that was nice.
Moderator: How have you and the cast changed throughout the
five years because there have been so many marriages and so
much that has happened to you guys in your personal lives?
K. Baumann: Yes, there has been an incredible amount of
change. Itís hard. As I said earlier, when Iím thinking back
to the pilot it almost feels like alien territory being that
young with everybody and trying to recall how everybody
behaved before everybody sort of grew up. But everybody did
grow up. We were all still pretty young and doe eyed.
Again, I probably wonít get that experience again because
even if I hop onto another thing that runs a decade I will
have started it as an ďadultĒ and will end as an adult or as
I still thought that. Most of us, Shai and me especially,
were just teenagers. It was really nice.
It was basically like going to high school but you actually
learned from doing the job that pays you money and everybody
is incredibly nice and people care about you. It was like
some weird inverse dream world of high school. Everybody was
celebrated and financially supported to be creative and all
goof off and make this thing together. I guess thatís how I
think about it sometimes.
Moderator: And if you could write Benís future, what would it
K. Baumann: Well I think in keeping with my five-year long
theme of making up ridiculous stuff when asked this question
Iíll continue with that. I think that the character Ben will
become an oil tycoon and create the worldís first peanut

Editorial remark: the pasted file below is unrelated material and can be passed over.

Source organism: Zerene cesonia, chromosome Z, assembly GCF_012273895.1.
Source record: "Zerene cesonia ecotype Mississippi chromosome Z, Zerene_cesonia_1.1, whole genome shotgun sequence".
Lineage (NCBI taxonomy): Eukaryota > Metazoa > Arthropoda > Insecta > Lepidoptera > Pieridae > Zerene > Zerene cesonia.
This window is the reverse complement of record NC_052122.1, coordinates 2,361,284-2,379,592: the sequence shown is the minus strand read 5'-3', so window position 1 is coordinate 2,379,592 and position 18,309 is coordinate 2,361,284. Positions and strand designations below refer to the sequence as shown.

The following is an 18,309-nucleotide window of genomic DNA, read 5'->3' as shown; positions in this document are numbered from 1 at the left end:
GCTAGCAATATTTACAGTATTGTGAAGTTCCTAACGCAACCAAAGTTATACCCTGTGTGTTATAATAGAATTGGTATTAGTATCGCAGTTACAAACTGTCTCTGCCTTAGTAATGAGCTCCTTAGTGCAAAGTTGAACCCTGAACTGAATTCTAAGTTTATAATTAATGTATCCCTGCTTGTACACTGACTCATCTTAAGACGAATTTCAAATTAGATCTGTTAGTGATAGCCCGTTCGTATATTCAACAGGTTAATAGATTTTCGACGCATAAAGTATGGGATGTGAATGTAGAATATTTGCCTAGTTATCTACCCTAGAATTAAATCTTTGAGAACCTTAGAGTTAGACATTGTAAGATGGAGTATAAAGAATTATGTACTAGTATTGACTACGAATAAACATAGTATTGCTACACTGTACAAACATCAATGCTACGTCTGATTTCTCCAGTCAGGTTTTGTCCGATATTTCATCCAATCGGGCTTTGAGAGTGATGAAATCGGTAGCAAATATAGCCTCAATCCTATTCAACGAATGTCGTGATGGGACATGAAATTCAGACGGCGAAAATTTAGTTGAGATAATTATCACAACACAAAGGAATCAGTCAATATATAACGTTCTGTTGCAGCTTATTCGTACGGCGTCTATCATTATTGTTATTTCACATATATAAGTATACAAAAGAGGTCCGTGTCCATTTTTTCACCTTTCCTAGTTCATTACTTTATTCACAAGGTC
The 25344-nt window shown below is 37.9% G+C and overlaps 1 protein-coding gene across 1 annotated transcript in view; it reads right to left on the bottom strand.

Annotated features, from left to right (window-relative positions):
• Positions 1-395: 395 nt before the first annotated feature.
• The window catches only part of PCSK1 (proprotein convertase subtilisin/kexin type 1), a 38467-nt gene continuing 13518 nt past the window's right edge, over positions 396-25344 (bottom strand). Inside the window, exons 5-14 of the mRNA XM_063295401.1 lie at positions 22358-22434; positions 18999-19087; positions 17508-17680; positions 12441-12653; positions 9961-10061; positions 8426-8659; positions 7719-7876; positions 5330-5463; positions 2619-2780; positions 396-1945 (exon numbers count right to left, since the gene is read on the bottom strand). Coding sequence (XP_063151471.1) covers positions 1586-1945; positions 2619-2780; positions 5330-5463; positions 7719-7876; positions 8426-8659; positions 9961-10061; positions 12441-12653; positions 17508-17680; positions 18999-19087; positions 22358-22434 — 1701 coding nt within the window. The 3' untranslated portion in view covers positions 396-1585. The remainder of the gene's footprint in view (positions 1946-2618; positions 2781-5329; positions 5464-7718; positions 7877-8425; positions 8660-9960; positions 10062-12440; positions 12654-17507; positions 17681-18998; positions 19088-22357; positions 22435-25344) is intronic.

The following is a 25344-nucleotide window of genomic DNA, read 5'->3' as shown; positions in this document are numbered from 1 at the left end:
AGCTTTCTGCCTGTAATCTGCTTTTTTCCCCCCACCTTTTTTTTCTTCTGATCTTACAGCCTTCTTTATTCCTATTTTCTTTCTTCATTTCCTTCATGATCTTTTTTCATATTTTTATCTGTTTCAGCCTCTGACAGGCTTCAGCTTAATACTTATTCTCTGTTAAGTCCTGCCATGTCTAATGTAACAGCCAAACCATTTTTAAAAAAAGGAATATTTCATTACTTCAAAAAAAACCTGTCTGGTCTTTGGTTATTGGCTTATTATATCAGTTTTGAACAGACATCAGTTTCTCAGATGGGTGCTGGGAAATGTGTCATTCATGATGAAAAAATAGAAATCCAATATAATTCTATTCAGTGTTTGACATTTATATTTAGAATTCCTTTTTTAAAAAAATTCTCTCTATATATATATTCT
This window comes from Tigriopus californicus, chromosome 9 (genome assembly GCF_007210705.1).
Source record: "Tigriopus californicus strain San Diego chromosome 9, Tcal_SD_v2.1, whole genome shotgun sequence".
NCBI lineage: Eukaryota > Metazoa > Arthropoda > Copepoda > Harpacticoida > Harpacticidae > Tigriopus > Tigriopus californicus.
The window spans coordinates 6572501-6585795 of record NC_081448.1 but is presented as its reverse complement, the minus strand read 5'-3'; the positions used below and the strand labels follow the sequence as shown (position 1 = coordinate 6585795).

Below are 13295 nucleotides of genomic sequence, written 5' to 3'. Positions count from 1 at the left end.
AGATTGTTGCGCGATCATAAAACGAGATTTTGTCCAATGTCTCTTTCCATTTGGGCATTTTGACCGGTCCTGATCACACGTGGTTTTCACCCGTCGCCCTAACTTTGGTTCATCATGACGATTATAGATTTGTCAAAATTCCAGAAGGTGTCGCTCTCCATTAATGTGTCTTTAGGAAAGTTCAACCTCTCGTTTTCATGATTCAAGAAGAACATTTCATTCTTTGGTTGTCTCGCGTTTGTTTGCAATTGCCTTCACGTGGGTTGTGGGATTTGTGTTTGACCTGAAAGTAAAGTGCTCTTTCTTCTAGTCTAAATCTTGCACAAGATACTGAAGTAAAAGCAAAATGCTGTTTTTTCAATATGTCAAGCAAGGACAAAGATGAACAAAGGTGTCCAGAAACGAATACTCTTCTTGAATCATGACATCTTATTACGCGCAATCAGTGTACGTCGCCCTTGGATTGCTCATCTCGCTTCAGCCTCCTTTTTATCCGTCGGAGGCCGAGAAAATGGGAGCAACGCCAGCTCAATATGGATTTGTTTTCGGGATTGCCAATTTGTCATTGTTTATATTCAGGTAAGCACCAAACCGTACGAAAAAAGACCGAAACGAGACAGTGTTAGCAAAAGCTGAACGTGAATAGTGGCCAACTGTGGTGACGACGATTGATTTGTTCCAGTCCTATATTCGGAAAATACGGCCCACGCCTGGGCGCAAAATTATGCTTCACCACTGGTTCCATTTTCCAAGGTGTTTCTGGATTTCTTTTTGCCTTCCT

butter museum and then go on to marry Cindy Crawford. I
think sheís married, but obviously that doesnít matter. So I
think thatís Benís future. I feel it. I feel it really
Moderator: What kind of projects do you have lined up now
that the series is over?
K. Baumann: Right now I am gainfully unemployed and Iím
writing a lot. I think thereís an unsung narrative to the
actorsí lives that in between jobs youíre looking for work.
Youíre meeting people and going on auditions and thatís
where I am right now, which is fine.
I think that is a time that not only helps you get other
side projects done, but like I said, itís allowed me to
focus on my book that just came out and write a lot and sort
of own up and try to work hard enough to be able to call
myself a writer without feeling like a liar.
But itís also allowed me to sort of have a little down time
and think about what I want to do next, what kind of project
and where I want to end up or whom I want to work with. So
thereís nothing in the pipeline at the moment beyond writing